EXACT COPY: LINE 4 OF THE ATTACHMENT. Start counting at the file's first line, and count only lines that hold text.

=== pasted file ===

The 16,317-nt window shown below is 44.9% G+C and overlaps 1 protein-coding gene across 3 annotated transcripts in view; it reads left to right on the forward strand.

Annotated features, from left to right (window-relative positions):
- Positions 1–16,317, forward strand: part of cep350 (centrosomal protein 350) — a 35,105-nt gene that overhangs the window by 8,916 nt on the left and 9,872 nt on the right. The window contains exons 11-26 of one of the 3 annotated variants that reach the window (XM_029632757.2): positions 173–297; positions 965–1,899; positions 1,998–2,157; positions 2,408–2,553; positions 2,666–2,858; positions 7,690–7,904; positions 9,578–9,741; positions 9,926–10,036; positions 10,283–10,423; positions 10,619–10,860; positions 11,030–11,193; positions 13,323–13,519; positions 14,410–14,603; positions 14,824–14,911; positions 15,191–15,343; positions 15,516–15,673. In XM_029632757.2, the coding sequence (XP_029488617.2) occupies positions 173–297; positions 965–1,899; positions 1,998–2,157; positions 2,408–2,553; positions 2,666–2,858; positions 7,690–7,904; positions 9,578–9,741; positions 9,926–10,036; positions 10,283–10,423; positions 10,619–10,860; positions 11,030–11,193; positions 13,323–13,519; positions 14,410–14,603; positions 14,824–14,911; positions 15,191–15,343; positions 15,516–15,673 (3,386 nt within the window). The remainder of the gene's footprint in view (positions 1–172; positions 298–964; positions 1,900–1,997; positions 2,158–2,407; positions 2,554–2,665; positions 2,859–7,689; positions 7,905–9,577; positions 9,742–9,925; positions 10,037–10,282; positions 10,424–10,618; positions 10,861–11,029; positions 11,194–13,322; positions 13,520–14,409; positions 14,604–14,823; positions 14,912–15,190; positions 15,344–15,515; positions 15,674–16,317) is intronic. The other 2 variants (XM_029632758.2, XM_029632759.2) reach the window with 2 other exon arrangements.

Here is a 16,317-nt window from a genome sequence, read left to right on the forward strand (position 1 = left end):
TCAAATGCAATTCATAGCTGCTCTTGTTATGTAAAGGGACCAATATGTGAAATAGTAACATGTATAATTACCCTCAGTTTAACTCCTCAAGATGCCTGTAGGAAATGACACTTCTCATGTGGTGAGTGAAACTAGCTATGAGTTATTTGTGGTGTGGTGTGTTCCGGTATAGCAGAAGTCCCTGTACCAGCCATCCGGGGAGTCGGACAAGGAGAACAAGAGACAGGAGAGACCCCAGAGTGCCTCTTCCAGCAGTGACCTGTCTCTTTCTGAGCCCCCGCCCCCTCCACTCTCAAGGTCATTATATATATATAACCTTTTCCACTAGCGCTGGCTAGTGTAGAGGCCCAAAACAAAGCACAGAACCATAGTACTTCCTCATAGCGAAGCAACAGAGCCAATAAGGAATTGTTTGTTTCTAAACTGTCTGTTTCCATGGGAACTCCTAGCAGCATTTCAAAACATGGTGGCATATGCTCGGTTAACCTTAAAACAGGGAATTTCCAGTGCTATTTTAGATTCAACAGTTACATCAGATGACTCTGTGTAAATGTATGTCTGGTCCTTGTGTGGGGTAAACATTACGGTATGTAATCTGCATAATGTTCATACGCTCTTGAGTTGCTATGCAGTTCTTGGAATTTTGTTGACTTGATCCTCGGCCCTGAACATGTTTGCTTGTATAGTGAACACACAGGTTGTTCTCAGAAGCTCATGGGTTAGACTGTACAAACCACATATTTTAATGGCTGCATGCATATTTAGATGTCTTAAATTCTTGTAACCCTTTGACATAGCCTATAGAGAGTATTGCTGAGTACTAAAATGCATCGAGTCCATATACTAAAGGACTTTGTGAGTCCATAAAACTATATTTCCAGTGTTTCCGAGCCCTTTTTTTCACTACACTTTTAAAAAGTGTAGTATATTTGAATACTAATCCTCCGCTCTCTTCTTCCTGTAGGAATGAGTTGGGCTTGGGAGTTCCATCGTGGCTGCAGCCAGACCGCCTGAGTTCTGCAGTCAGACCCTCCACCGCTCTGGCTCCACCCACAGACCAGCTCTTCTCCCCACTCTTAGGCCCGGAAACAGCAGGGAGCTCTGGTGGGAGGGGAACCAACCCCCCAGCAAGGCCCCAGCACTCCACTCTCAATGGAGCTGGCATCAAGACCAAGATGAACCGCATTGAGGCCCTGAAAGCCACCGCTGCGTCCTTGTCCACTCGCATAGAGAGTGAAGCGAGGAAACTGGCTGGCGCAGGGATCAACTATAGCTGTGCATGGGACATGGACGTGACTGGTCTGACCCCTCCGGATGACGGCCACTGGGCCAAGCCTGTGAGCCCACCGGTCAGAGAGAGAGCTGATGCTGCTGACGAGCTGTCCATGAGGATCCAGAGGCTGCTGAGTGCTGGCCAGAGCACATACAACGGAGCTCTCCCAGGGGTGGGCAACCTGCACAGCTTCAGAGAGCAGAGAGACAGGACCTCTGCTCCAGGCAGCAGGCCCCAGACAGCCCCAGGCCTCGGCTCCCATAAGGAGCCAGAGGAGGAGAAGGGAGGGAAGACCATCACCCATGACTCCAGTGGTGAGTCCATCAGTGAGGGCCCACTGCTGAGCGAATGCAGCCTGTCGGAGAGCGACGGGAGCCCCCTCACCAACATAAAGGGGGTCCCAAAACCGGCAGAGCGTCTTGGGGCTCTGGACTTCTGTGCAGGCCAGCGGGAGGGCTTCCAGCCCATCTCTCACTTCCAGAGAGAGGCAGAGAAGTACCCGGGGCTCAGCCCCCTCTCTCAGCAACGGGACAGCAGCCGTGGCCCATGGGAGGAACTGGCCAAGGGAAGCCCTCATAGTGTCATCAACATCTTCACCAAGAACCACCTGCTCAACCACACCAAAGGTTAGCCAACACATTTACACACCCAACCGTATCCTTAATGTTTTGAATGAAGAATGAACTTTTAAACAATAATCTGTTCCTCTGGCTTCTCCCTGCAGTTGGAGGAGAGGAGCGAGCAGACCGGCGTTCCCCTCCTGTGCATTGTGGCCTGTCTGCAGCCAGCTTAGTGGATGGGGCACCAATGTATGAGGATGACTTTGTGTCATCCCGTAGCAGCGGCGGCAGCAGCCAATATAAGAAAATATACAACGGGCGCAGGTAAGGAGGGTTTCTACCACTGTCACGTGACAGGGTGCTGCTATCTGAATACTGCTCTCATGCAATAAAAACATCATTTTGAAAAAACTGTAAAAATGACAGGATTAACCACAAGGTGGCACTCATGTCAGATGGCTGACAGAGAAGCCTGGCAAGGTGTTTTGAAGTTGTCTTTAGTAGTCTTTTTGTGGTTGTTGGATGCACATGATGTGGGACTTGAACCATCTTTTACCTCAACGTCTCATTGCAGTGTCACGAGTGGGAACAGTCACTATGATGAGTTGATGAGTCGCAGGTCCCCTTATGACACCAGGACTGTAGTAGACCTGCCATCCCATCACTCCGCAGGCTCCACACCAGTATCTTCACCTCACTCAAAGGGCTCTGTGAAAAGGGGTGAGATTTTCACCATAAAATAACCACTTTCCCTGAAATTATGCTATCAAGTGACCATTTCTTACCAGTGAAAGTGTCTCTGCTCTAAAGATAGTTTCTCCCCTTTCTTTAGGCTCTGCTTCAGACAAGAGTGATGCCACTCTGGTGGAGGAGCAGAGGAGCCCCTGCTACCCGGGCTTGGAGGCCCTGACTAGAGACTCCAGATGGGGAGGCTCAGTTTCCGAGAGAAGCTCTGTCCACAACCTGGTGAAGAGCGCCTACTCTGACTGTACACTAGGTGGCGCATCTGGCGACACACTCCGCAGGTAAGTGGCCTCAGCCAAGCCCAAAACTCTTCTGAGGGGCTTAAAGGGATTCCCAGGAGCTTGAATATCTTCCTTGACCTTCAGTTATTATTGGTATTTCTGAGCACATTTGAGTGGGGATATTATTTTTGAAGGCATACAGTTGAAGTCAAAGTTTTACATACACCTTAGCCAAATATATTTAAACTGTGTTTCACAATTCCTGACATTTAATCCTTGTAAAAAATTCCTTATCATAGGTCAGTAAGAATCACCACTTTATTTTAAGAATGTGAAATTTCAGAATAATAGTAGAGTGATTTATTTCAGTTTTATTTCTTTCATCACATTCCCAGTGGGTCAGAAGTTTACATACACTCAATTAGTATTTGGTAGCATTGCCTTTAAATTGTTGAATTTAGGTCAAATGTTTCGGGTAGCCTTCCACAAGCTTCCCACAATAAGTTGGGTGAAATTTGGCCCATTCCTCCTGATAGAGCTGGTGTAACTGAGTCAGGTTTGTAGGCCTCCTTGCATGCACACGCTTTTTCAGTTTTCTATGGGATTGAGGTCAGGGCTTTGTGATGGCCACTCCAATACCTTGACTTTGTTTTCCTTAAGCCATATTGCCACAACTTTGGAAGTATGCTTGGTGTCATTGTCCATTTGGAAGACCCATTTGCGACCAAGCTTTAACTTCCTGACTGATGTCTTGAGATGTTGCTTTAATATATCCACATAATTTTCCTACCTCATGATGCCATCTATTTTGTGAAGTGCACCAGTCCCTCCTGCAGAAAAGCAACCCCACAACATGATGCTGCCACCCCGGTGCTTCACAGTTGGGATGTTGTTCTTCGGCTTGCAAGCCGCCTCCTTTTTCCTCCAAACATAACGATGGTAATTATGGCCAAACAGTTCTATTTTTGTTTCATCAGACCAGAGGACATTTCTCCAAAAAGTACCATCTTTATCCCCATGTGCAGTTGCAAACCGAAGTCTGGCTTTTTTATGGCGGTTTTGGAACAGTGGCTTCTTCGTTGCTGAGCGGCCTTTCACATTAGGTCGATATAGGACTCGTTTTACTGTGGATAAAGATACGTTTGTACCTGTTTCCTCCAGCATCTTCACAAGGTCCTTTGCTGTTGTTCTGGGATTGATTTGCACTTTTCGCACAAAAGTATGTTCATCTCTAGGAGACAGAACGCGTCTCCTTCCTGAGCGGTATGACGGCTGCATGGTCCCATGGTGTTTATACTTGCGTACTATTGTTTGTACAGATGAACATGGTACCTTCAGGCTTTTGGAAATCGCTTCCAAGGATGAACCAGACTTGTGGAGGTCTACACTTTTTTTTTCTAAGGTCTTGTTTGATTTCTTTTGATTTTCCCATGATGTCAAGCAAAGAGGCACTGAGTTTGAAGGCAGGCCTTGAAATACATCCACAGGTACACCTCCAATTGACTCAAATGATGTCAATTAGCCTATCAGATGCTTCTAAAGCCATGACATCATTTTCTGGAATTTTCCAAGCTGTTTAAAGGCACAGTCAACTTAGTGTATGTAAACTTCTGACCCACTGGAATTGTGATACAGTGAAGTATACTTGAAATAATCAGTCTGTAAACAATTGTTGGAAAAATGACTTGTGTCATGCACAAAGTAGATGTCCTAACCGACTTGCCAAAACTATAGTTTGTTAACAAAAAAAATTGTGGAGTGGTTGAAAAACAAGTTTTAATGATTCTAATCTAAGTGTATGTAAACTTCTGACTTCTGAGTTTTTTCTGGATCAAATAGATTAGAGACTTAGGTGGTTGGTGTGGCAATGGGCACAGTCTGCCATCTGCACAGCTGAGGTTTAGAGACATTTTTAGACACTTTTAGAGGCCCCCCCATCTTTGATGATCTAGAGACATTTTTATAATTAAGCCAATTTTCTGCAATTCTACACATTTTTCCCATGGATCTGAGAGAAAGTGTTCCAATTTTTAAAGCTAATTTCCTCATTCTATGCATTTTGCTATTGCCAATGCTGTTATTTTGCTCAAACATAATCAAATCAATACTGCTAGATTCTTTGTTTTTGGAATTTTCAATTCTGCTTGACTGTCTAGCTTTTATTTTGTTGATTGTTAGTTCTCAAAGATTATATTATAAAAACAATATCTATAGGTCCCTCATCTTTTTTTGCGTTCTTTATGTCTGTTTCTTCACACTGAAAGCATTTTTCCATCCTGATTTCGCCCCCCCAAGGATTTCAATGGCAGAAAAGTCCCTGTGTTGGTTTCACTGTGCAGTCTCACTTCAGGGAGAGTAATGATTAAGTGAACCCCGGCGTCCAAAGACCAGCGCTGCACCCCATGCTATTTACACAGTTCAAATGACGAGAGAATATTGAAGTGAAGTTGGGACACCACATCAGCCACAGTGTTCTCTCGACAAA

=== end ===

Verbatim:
Here is a 16,317-nt window from a genome sequence, read left to right on the forward strand (position 1 = left end):